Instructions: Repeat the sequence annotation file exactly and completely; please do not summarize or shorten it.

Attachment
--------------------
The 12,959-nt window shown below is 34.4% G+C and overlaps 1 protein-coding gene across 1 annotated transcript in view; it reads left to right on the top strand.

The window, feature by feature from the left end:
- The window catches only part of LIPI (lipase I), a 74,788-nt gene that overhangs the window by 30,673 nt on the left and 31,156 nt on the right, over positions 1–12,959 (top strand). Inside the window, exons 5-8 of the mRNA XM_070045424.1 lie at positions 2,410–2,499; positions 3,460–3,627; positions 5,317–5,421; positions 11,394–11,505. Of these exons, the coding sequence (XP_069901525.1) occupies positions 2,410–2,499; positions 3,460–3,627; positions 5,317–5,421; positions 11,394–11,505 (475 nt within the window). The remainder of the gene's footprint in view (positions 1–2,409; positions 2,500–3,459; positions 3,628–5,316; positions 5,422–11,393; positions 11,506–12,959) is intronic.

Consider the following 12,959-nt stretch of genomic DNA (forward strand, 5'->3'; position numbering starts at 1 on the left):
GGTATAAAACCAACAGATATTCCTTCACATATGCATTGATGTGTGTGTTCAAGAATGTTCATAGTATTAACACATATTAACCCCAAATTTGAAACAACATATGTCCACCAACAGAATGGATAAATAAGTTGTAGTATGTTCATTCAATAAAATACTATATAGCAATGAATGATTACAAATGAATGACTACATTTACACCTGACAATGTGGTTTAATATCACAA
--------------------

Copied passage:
The 12,959-nt window shown below is 34.4% G+C and overlaps 1 protein-coding gene across 1 annotated transcript in view; it reads left to right on the top strand.

The window, feature by feature from the left end:
- The window catches only part of LIPI (lipase I), a 74,788-nt gene that overhangs the window by 30,673 nt on the left and 31,156 nt on the right, over positions 1–12,959 (top strand). Inside the window, exons 5-8 of the mRNA XM_070045424.1 lie at positions 2,410–2,499; positions 3,460–3,627; positions 5,317–5,421; positions 11,394–11,505. Of these exons, the coding sequence (XP_069901525.1) occupies positions 2,410–2,499; positions 3,460–3,627; positions 5,317–5,421; positions 11,394–11,505 (475 nt within the window). The remainder of the gene's footprint in view (positions 1–2,409; positions 2,500–3,459; positions 3,628–5,316; positions 5,422–11,393; positions 11,506–12,959) is intronic.

Consider the following 12,959-nt stretch of genomic DNA (forward strand, 5'->3'; position numbering starts at 1 on the left):
GGTATAAAACCAACAGATATTCCTTCACATATGCATTGATGTGTGTGTTCAAGAATGTTCATAGTATTAACACATATTAACCCCAAATTTGAAACAACATATGTCCACCAACAGAATGGATAAATAAGTTGTAGTATGTTCATTCAATAAAATACTATATAGCAATGAATGATTACAAATGAATGACTACATTTACACCTGACAATGTGGTTTAATATCACAA